What are the characteristics of a good feature article?

A good feature article is well-written, engaging, and informative. It should tell a story that is interesting to the reader and that sheds light on an important issue.

Why is it important to write feature articles?

Feature articles can inform and entertain readers. They can also help to shed light on important issues and to promote understanding and empathy.

What are the challenges of writing a feature article?

The challenges of writing a feature article can vary depending on the topic and the audience. However, some common challenges include finding a good angle for the story, gathering accurate information, and writing in a clear and concise style.


Aaditya Kanchan is a skilled Content Writer and Digital Marketer with experience of 5+ years and a focus on diverse subjects and content like Journalism, Digital Marketing, Law and sports etc. He also has a special interest in photography, videography, and retention marketing. Aaditya writes in simple language where complex information can be delivered to the audience in a creative way.

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  • Step-by-Step Guide
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How To Write a Feature Article: A Step-by-Step Guide

Have you dreamt of becoming a famous feature article writer do you acquire your muse from writers like maya angelou, ketaki desai , rishab raj, shivani vig, and other popular feature writers have you ever felt writing as a tool for reflection then, this article will teach you the fundamentals of what makes a good feature article and how to write one.  it is better to learn more about feature articles before learning the strategies on how to write a feature article. so, here we go.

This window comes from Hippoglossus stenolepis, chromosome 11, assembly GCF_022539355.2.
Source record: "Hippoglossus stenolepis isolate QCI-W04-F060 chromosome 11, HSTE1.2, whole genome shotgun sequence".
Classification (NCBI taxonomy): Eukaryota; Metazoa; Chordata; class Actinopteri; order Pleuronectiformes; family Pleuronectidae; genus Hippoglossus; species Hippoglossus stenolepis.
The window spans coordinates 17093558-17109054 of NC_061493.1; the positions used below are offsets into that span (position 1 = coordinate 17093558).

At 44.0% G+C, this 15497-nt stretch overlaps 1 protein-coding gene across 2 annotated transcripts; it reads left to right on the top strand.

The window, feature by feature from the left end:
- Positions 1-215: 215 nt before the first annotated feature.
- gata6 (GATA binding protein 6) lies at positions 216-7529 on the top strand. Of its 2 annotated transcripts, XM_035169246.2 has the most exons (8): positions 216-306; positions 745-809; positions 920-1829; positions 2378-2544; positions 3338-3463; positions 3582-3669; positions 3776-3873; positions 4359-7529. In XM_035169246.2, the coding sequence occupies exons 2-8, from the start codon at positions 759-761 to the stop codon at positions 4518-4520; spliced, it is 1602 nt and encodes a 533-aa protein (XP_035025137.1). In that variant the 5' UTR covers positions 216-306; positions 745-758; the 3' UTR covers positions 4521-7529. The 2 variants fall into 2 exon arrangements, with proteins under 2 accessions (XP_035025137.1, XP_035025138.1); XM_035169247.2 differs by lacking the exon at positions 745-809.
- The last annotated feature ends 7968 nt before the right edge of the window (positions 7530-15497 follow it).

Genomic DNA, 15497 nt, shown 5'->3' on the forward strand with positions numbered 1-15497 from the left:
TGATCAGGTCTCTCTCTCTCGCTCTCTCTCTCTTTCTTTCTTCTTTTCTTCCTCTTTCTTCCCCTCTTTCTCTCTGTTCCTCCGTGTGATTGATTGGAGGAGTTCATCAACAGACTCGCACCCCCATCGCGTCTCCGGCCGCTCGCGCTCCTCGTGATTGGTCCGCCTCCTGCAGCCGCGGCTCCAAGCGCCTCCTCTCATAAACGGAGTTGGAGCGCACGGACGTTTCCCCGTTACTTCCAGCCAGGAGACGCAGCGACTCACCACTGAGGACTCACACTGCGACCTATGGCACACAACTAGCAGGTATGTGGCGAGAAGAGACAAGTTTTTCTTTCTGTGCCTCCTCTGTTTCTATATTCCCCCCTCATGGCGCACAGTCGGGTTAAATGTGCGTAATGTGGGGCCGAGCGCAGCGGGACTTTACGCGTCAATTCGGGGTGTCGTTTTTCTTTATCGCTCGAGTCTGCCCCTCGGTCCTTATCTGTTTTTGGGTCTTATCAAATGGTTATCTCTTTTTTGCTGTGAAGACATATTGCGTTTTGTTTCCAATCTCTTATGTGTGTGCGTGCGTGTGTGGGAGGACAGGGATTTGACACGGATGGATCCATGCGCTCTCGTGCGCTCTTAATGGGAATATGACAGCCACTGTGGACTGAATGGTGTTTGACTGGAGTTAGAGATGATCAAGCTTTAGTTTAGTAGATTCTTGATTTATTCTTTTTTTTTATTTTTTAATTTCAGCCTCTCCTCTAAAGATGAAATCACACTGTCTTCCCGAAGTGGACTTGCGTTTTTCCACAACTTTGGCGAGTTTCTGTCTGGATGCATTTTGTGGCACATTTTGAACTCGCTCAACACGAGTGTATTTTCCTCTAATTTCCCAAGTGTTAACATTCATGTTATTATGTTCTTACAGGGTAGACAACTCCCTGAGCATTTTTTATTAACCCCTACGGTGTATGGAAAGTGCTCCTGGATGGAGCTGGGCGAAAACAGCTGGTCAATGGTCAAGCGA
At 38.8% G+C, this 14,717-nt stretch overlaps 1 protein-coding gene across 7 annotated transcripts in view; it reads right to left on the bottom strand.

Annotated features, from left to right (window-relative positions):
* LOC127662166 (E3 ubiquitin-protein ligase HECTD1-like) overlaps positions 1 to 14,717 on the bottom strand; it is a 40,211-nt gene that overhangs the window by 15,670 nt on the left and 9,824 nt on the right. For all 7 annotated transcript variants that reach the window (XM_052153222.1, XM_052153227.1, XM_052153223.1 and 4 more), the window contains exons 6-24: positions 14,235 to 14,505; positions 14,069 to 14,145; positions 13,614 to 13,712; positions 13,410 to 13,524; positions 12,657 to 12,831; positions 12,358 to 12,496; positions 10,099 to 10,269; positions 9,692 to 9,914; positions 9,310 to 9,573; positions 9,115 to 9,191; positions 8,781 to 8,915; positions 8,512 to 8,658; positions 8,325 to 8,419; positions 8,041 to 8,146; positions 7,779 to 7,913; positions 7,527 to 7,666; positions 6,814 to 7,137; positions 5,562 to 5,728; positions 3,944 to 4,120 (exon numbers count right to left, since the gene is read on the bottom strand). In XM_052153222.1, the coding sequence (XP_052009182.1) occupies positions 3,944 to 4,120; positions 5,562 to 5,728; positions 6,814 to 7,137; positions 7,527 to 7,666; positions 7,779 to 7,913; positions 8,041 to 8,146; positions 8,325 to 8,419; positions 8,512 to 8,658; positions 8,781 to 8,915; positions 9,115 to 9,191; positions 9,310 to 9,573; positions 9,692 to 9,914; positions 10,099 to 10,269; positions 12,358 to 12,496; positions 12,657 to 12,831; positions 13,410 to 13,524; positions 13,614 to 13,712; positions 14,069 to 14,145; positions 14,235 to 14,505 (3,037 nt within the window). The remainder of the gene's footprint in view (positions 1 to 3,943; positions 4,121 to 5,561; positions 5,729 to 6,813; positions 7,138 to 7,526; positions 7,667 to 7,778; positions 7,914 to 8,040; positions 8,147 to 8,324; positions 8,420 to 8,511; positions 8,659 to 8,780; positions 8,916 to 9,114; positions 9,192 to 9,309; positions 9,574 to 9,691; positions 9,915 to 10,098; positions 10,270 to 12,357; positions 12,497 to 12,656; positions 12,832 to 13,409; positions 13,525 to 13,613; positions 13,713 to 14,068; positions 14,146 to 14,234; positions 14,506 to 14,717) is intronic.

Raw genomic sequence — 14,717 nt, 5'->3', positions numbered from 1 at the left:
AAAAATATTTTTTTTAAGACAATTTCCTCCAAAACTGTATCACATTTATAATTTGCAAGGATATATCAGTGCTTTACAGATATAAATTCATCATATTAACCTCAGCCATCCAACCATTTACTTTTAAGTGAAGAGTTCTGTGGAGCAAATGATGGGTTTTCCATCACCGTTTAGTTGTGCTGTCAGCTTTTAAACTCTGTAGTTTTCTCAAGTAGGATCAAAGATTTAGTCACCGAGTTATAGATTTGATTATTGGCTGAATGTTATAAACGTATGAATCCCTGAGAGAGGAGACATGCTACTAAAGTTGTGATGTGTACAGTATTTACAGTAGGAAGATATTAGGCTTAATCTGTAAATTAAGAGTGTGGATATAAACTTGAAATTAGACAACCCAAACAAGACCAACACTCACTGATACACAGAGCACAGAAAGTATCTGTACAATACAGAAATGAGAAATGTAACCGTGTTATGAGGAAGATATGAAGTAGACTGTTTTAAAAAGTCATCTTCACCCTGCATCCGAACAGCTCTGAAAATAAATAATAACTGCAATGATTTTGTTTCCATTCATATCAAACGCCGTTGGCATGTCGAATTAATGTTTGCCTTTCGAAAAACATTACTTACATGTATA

How To Write a Feature Article A Step-by-step Guide

What is a Feature Article?

A feature article, according to Dictionary.com, is a daily or fortnightly article or report about a person, event, frontage of a major event, or the like. This writing adds a personal touch, and quite often, it is written in a discrete style. It can be a news story, the main or most prominent story in a magazine.   A feature article is no doubt an article inscribed to give a piece of in-depth knowledge to events, people issues, or news. A proficient person or a journalist can write a feature article. Their writings will provide background information on a significant or a noteworthy topic, and the article will include the writer’s angle or his/her experience. 

Difference between News Article and Feature Article

It is not a news item or advertisement. It is a common fact that people get confused with news articles and feature articles. We get confused with news and features and always think of the dos and don’ts of writing a feature article. All are aware of feature articles in Sunday newspapers, but where does the difference lie?

News  is always instant information, and this needs to reach the mass as breaking news without wasting time. A news article should be concise and clear and finally, the writer should stick to the point directly. A news story offers information about an event, idea, or situation.